Our third son, Duff, works with Special Needs adults.
An exhausting, trying, patience-testing, infinitely rewarding sort of job.
Which entails certain daily routines in and around the home and community.
As well as occasional forays into uncharted waters . . .
As part of their ongoing safety training, Duff and his clients were at a local fire station, receiving instruction in the dousing of a fire.
The obliging firemen had a controlled, but fair-sized fire going.
And each of the observers were given the . . . opportunity . . . to take one of a selection of fire extinguishers and actually use it to put out the fire.
All had gone well.
Even Duff’s clients had taken a hand at pointing and shooting.
It was finally Duff’s turn. The very last of the spectators.
He listened to the instructor’s careful instructions, nodded, gripped the handle of the extinguisher, and squeezed.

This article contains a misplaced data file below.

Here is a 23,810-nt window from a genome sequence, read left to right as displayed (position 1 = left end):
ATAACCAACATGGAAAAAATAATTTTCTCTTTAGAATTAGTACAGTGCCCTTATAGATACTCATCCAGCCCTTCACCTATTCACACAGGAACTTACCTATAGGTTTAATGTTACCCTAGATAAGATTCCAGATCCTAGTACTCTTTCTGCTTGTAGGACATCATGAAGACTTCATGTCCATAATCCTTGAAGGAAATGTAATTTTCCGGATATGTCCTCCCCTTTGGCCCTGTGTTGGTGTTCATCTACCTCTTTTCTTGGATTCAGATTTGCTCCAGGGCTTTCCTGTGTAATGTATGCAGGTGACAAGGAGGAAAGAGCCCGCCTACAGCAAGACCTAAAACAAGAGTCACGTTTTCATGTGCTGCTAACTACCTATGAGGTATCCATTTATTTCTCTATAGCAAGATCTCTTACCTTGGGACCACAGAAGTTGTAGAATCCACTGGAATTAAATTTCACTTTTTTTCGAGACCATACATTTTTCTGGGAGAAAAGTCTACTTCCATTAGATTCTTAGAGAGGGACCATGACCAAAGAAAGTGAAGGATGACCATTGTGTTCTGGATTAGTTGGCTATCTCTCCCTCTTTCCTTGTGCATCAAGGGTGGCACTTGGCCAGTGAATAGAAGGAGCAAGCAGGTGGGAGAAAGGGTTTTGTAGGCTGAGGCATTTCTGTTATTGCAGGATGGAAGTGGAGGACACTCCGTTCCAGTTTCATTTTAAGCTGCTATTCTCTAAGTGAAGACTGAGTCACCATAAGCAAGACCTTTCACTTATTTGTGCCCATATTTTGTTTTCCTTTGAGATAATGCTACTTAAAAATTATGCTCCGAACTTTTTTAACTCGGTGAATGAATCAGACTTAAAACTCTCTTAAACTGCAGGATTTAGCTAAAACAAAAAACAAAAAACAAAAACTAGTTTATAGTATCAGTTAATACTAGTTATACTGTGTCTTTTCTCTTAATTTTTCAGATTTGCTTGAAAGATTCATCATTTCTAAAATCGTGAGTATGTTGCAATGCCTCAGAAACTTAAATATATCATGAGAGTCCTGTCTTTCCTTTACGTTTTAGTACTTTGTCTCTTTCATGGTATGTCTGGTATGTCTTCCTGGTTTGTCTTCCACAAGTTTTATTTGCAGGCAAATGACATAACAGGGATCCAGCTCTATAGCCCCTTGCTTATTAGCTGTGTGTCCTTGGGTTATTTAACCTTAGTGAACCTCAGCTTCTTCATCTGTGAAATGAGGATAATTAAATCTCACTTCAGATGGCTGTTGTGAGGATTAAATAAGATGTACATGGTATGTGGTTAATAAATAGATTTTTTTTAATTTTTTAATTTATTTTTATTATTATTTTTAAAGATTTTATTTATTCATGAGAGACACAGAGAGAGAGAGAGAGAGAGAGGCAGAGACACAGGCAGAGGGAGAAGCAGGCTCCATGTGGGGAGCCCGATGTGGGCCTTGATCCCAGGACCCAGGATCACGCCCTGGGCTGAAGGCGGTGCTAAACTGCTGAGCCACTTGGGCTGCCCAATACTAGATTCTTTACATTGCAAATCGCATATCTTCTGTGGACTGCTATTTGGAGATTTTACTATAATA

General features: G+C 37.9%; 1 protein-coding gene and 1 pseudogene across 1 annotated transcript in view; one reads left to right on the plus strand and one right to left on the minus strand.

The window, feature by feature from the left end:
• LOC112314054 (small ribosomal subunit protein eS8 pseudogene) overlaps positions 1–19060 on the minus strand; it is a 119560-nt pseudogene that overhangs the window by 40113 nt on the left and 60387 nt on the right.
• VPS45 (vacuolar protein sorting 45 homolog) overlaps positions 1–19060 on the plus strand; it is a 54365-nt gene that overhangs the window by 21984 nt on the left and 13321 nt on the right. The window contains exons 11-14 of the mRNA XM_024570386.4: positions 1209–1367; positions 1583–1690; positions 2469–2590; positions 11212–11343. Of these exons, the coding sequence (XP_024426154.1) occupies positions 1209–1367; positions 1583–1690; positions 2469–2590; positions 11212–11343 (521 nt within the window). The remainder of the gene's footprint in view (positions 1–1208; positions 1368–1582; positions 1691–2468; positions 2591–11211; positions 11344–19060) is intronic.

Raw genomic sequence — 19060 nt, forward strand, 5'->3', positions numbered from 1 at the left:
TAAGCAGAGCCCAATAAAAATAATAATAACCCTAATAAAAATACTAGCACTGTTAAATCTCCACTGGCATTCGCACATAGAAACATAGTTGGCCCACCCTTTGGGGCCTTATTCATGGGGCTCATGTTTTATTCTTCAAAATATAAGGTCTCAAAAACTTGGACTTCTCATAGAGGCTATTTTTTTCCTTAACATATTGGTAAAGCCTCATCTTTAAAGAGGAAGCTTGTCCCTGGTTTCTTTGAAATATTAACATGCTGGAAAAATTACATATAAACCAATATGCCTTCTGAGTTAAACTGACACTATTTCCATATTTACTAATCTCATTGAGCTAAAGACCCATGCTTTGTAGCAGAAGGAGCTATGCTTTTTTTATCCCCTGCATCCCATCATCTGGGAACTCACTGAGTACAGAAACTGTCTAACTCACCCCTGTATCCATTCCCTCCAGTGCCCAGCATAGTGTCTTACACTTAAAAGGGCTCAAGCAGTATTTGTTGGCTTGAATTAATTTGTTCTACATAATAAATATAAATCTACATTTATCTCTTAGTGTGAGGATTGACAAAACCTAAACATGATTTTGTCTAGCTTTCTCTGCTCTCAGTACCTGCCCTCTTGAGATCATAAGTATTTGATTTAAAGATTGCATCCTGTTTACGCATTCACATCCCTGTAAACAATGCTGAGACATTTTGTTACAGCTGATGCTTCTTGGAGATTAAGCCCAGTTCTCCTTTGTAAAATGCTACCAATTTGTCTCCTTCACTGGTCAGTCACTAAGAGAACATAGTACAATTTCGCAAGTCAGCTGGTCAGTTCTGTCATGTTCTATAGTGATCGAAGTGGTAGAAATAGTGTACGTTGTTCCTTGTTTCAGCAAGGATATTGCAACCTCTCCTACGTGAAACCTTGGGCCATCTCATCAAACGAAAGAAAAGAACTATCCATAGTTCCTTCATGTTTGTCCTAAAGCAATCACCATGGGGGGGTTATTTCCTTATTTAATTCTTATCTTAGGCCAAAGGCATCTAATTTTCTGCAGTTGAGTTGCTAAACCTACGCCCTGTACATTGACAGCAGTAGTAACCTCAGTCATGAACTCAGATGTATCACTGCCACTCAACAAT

There was a slight ‘snap’ as the triggering mechanism broke, turning the stream of fire-retardant powder on full.
They were standing in the rain, it being Vancouver Island, and the nozzle was rain-slick.
The unexpected pressure caused it to slip from Duff’s hand.
The hose flipped around like something gone mad, spraying, first him, then his instructor with thick, white powder.
Duff got off easy. He was white from his mouth down.
But his instructor took the blast full in the face.
Full. In. The. Face.
It was like a scene out of a Laurel and Hardy film. (Google it . . .)
His coworkers, while trying to suppress their snickers, asked if he was all right.
“Yeah,” he said. “I managed to close my eyes.” He turned slowly and, blindly, made his way to the eye-washing station.
Duff, meanwhile, managed to recapture the errant hose and gradually force the valve shut.
The stream of white powder slowed. Then stopped.
Everyone surveyed the mess.
The entire area was heavily coated in white powder.
And the fire was still burning.
I don’t want you to think that anyone Duff works with is in any danger.
He can certainly handle any emergency that arises.
He also supplies the entertainment.